• More affordable: Was introduced into a lower priced category (87 percent cheaper at launch).
  • More modern: Reflects 8 years and 4 months of technical progress since the D1X launch.

If the number of relative strengths (bullet points above) is taken as a guide, the E-P1 emerges as the winner of the match-up (10 : 8 points). However, the relative importance of the various individual camera aspects will vary according to personal preferences and needs, so that you might like to apply corresponding weights to the particular features before making a decision on a new camera. A professional sports photographer will view the differences between cameras in a way that diverges from the perspective of a street photog, and a person interested in family portraits has distinct needs from a landscape shooter. Hence, the decision which camera is best and worth buying is often a very personal one.

D1X 08:10 E-P1

How about other alternatives? Do the specifications of the Nikon D1X and the Olympus E-P1 place the cameras among the top in their class? Find out in the latest Best DSLR Camera and Best Mirrorless Interchangeable Lens Camera listings whether the two cameras rank among the cream of the crop.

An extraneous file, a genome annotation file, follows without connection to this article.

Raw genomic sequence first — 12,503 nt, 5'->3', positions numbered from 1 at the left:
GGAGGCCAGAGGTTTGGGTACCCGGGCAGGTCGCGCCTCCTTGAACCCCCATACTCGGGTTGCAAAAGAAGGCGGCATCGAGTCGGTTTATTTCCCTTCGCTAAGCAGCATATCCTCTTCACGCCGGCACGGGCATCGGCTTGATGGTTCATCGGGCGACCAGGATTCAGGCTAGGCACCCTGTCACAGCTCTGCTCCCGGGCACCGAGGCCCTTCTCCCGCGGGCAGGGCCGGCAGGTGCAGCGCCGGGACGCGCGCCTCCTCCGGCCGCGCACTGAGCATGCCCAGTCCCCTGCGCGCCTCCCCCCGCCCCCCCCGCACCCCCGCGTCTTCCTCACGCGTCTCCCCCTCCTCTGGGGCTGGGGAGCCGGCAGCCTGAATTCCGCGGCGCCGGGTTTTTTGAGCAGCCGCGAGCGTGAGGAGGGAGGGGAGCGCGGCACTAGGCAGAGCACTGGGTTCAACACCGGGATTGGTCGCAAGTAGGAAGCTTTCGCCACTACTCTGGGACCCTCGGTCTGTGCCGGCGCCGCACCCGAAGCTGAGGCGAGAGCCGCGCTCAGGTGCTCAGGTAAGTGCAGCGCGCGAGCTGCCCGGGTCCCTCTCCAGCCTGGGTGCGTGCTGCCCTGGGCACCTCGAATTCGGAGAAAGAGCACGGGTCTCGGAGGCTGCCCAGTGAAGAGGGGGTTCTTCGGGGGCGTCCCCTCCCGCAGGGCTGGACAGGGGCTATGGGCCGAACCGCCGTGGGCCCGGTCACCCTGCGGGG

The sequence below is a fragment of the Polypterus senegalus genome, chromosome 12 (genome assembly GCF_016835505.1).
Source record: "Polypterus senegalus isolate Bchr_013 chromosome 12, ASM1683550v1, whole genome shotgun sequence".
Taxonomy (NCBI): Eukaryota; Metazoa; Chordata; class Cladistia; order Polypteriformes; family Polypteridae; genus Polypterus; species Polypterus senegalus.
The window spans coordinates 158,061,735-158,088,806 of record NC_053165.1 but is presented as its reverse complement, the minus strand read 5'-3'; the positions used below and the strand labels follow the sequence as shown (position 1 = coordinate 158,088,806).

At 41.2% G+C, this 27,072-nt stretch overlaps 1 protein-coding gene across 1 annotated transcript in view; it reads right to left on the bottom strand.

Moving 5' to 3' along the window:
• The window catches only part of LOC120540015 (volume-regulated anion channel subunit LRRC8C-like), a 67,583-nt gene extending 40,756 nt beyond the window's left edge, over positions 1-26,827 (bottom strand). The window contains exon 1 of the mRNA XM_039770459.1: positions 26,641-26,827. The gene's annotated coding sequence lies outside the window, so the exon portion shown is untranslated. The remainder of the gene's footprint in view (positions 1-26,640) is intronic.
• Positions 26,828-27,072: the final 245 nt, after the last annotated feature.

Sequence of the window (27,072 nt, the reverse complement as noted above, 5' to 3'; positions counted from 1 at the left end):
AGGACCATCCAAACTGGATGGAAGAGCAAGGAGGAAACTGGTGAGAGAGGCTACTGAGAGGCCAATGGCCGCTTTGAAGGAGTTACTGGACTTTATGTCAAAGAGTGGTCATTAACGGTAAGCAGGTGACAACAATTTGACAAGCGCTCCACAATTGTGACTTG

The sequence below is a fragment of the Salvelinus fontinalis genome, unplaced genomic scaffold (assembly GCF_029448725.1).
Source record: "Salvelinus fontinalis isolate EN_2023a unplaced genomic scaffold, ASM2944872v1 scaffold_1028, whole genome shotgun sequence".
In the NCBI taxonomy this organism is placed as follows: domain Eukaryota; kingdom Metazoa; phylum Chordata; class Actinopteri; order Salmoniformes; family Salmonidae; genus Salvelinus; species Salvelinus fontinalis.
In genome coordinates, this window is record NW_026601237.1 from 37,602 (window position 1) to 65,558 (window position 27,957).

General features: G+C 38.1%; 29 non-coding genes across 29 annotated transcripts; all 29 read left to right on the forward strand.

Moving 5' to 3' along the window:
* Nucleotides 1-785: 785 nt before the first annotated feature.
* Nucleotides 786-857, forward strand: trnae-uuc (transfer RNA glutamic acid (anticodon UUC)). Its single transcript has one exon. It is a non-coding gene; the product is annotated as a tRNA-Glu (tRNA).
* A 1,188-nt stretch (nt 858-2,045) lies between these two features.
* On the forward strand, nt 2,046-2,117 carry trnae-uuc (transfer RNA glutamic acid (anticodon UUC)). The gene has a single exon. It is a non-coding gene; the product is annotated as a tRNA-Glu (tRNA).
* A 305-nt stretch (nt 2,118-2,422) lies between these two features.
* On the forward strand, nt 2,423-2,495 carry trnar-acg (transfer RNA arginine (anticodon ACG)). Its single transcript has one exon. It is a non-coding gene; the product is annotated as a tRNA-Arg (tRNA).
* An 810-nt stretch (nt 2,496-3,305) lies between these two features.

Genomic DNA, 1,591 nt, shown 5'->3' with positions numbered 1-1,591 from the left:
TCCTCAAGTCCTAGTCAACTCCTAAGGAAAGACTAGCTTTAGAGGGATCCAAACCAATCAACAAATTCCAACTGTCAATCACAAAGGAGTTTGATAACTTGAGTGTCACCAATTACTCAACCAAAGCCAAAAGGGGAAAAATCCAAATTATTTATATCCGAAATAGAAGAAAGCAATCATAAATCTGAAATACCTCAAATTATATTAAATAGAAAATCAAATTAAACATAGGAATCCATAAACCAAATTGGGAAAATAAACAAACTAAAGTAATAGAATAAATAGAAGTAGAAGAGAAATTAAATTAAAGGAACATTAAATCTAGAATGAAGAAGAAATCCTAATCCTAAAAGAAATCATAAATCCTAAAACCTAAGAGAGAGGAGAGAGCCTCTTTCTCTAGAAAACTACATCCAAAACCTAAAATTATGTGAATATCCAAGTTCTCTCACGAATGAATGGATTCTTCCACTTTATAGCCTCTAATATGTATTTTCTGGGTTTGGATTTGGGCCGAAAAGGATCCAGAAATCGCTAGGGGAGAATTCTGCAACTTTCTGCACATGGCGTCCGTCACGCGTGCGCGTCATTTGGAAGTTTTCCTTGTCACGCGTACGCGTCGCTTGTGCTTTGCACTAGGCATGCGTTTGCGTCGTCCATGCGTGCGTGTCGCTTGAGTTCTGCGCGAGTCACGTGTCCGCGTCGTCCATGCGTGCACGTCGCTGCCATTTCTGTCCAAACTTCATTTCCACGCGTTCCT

In any case, while the comparison of the spec-sheets of cameras can offer a general idea of their imaging potential, it remains partial and cannot reveal, for example, the shooting experience and imaging performance when actually working with the D1X or the E-P1. User reviews that are available, for instance, at amazon can sometimes shed light on these issues, but such feedback is all too often partial, inconsistent, and inaccurate.

Expert reviews